Similarly, in another interview with Vanguard, the President, Nigeria Consumer Protection Network, Kunle Kola Olubiyo, said that power sector calls for long term planning, investment, development and maintenance of assets, capable of generating, transmitting and distributing adequate power to consumers nationwide.

“Nigeria needs to embark on massive power generation because the present level is grossly inadequate. According to the United Nations, 1,000MW should be dedicated to one million persons, meaning that for the over 200 million people, we need to generate about 200,000MW.”

Comparing Nigeria, other African nations

Olubiyo, who noted that comparatively, some African countries are already ahead of Nigeria in power generation, stated: “South Africa with a population of about 62 million generates over 50,000MW (50 GW). Egypt with a population of about 107 million people generates over 50,000 MW (50GW).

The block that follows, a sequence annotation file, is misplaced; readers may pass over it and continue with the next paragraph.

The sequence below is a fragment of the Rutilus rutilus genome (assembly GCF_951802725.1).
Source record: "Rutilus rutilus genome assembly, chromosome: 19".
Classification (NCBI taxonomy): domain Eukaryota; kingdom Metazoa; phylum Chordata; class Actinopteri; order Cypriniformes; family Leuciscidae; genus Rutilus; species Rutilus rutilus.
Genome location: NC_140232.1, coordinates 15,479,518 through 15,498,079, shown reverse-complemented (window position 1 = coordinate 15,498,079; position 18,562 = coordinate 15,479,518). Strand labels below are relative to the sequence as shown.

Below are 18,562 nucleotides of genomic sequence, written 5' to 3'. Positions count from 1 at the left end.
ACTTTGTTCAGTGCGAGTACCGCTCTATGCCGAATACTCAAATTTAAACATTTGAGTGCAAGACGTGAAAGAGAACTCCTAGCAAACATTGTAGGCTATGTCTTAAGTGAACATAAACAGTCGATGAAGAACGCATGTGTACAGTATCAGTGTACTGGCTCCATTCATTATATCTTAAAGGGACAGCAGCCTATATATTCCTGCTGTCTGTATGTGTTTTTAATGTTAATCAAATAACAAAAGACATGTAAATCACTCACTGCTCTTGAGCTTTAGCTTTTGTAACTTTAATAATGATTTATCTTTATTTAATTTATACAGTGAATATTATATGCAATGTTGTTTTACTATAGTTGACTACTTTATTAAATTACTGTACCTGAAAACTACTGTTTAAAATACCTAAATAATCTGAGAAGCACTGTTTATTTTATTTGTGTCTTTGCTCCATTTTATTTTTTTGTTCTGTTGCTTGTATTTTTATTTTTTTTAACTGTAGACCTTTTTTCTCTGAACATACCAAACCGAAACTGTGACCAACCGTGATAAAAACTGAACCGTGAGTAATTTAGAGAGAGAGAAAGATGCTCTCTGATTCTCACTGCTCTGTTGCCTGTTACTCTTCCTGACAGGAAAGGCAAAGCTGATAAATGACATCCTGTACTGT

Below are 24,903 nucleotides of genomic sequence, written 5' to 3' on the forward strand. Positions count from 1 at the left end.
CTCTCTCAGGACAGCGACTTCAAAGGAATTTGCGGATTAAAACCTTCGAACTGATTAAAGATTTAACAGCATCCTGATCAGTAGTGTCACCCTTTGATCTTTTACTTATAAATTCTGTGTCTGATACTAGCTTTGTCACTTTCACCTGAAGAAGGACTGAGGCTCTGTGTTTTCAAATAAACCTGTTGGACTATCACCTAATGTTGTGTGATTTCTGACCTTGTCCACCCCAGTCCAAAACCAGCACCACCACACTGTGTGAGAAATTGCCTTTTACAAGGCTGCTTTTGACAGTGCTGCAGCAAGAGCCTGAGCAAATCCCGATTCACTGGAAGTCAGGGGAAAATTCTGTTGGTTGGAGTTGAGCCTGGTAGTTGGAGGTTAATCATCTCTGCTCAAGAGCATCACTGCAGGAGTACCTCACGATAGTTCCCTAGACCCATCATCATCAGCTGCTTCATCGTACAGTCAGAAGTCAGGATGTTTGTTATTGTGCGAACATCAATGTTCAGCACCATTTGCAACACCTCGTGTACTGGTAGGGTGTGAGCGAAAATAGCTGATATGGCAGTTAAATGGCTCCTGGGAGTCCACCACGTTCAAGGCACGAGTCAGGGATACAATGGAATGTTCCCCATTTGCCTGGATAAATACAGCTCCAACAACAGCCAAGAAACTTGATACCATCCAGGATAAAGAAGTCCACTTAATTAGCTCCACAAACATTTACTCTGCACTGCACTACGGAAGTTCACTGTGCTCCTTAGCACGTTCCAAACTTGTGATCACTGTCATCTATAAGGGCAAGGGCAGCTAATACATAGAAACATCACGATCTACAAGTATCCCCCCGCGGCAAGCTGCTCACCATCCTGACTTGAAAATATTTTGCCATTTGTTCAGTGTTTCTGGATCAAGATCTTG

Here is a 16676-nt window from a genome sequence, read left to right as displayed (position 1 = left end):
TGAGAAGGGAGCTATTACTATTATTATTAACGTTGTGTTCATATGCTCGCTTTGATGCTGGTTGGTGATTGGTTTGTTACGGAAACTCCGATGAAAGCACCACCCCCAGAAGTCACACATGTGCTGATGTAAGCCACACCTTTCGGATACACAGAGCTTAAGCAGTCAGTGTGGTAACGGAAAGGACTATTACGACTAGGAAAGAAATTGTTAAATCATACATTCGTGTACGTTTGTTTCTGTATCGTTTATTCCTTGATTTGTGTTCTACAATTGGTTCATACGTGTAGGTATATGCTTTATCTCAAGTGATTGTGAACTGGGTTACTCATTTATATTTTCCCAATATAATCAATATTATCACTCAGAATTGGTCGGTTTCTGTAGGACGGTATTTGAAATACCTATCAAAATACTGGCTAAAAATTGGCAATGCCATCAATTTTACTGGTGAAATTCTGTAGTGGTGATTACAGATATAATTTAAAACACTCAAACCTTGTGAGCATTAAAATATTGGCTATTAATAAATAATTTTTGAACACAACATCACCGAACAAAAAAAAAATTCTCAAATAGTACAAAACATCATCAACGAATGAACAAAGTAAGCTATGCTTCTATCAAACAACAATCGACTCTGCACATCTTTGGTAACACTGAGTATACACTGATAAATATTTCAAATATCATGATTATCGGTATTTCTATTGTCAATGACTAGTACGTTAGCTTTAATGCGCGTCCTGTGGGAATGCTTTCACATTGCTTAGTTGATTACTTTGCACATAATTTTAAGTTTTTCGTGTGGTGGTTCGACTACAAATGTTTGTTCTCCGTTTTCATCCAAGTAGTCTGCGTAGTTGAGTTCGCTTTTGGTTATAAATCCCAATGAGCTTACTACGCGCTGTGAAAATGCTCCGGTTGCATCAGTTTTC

“Invariably, Nigeria’s quest for inclusive growth and sustainable development and reduction of Energy poverty indices, Food security, Power mechanised farming/Commercial agriculture, and Energy security would be a mirage without a stable, reliable and safe delivery of abudant power supply.”

GenCos blame DisCos, others

In its report – Spinning Reserves to do or not to do – obtained by Vanguard, the electricity generation companies, GenCos, stated: “The inability of the system operator to maintain grid stability to acceptable technical limits has exposed generator units to perform beyond factory rated capability. Frequency deviations out of technical tolerable limits are not only damaging to the units but also are increasing both the machines fixed maintenance cost and variable maintenance costs.”